How students' learning in Ontario is assessed and evaluated

There are many methods for assessing a student's performance. Teachers will collect evidence through "conversations, observation, and student products (tests, assignments for evaluation)' (Social Studies, pg 29).

Teachers use achievement charts to evaluate the student's learning achievement. There are four categories that are the same for each subject.

  • Knowledge and Understanding - Subject- specific content acquired in each grade (knowledge) and the comprehension of its meaning and significance (understanding).
  • Thinking - The use of critical and creative thinking skills and/or processes.
  • Communication - The conveying of meaning through various forms.
  • Application - The use of knowledge and skills to make connections within and between various contexts.

(Social Studies, pg 31)

There are four levels of achievement which a student will be assessed against.

Level 1 - Student is performing well below provincial standards

Level 2 - Student is close to provincial standards, but needs improvement

Level 3 - Student is meeting provincial standards

Level 4 - Student is exceeding provincial standards

This achievement chart is the bases for giving verbal feedback to the students or written feedback as a report card. A parent will see how his/her child in relation to the provincial standards: "progressing very well", "progressing well", or "progressing with difficulty".

Different instructional approaches to meet the needs of every learner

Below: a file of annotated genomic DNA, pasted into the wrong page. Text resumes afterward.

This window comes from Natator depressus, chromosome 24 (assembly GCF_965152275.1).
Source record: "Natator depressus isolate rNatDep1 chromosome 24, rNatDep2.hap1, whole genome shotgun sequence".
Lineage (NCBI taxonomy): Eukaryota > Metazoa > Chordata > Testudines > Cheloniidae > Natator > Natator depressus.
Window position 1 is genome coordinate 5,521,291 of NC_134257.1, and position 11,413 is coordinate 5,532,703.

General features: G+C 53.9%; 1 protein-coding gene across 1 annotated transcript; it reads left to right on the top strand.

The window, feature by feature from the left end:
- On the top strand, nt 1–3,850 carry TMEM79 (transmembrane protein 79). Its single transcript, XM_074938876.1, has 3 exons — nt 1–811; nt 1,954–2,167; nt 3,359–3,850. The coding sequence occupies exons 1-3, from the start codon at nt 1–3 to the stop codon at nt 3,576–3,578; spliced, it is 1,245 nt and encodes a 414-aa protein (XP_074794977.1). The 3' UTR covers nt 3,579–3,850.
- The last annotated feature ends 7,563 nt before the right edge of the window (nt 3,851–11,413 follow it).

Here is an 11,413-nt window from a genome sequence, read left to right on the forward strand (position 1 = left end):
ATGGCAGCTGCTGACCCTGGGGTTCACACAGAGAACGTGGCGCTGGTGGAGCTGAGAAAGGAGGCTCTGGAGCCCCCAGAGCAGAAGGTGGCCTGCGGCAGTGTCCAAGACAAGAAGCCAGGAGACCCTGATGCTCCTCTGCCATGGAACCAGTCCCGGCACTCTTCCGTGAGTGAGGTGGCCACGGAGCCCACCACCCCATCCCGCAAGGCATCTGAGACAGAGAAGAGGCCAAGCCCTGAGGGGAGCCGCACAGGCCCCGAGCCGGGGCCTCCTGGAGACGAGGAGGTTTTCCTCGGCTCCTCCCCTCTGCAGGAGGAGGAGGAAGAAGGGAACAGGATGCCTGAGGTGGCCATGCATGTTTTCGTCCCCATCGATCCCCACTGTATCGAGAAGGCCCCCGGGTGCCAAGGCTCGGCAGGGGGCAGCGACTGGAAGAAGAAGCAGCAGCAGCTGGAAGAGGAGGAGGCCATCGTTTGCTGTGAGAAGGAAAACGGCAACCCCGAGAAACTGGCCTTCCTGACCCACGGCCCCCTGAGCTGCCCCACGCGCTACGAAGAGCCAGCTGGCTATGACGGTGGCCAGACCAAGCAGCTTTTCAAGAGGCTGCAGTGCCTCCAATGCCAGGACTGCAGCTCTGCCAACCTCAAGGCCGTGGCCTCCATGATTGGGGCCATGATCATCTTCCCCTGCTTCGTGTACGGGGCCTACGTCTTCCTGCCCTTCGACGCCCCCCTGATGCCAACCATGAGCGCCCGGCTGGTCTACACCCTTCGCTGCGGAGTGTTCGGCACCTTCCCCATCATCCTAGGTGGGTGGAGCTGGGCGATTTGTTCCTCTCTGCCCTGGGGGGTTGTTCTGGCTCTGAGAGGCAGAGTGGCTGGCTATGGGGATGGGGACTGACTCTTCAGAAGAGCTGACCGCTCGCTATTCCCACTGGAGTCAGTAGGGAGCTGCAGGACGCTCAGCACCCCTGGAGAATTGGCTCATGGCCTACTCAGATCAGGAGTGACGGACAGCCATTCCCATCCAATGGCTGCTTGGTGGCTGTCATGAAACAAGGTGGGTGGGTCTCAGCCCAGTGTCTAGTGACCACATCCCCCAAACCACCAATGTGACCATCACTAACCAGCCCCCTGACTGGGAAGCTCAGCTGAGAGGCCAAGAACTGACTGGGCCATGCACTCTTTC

The Ontario curriculum takes into consideration all types of learners and tries to be as inclusive as possible. Not every student learns the same way, so teachers have to have different instructions to reach every student. Furthermore, some students might need more accommodation than others that has to be addressed as well.

There are many different ways of approaching instructional teaching. Teachers can adjust 'the method or pace of instruction, use different types of resources, allow a wider choice of topics, or adjust the learning environment'.

For example: In Social Studies, it states students should discover and learn on their own, instead of learning what others have learned. Teachers have to expose the students to current events and issues, and use them to connect to past events in local, national, and global developments and issues. Another important teaching approach is field study. Students gain invaluable hands-on experience when they are outside the classroom.

Teaching to a diverse classroom

Canada is one of the most multicultural countries in the world, so it is only to be expected that schools teach students about the diverse country and world they live in, especially in Social Studies.

Some approaches are:

  • giving students a variety of opportunities to learn about diversity and diverse perspectives such as women, the perspectives of various ethnocultural, religious and racial communities and the beliefs and practices of First Nations, Metis and Inuit peoples.

  • differentiating instruction and assessment strategies to take into account the background and experiences, as well as the interests, aptitudes and learning needs.

  • having interactions between the school and the community reflect the diversity of both the local community and the broader society.

  • valuing inclusiveness as an element of the vision statement of the social studies, history, geography and Canadian and world studies program

(Social Studies, pg 45)